Apr 19, 2022 - Politics & Policy

Challenge to Marjorie Taylor Greene's candidacy can go ahead, judge rules

 Rep. Marjorie Taylor Greene at the Capitol on March 01, 2022 in Washington, DC.
Rep. Marjorie Taylor Greene at the U.S. Capitol in March. Photo: J. Scott Applewhite-Pool/Getty Images

A group of Georgia voters can proceed with their case against Rep. Marjorie Taylor Greene (R-Ga.) that seeks to disqualify her from congressional office over her alleged involvement in the U.S. Capitol riot, a judge ruled Monday.

Why it matters: Trump loyalist Greene, who denies any wrongdoing, was seeking a temporary injunction against the lawsuit, arguing that the case was not likely to be resolved before Georgia's primary elections in May, per Reuters.

  • The ruling means a hearing in the case, brought by liberal groups represented by Free Speech for People, will go ahead as scheduled on Friday morning before a Georgia state judge.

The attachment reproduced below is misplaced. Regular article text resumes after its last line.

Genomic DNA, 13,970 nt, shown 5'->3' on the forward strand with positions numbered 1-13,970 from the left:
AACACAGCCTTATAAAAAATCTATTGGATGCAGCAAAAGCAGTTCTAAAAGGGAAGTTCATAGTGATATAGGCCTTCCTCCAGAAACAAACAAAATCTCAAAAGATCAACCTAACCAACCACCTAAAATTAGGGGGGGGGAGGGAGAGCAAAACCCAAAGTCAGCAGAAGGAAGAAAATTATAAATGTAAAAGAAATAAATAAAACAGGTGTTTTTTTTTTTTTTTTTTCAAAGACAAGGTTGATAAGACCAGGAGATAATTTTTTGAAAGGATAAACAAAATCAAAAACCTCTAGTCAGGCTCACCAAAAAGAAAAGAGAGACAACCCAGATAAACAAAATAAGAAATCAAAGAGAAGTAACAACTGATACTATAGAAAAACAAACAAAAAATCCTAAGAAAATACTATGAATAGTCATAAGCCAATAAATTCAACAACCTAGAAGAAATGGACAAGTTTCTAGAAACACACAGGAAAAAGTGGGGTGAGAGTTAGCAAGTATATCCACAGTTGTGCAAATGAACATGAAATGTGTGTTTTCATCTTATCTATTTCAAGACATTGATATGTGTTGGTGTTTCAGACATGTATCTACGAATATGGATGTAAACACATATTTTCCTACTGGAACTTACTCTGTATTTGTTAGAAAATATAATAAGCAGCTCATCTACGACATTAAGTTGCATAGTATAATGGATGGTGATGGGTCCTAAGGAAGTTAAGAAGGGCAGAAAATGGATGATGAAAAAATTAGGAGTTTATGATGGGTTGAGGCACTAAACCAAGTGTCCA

• Similar constitutional challenges pending against other Republican officials rely on a 14th Amendment provision, known as the "Insurrectionist Disqualification Clause," that was adopted after the Civil War to prevent members of the Confederacy from holding office.

Driving the news: The President Obama-appointed U.S. District Court Judge Amy Totenberg, of the Northern District of Georgia, wrote in her order that the "case involves a whirlpool of colliding constitutional interests of public import."

  • "The novelty of the factual and historical posture of this case — especially when assessed in the context of a preliminary injunction motion reviewed on a fast track — has made resolution of the complex legal issues at stake here particularly demanding," she added.

Worth noting: A similar case brought in North Carolina against Rep. Madison Cawthorn (R-N.C.) over the Jan. 6, 2021, insurrection was blocked by the Trump-appointed U.S. District Judge Richard Myers, per CNN.

What they're saying: James Bopp, a lawyer for Greene, told the New York Times the ruling was "flawed" and "fundamentally anti-democratic" and that Greene had "publicly and vigorously condemned the attack on the Capitol."

Read the ruling in full, via DocumentCloud:

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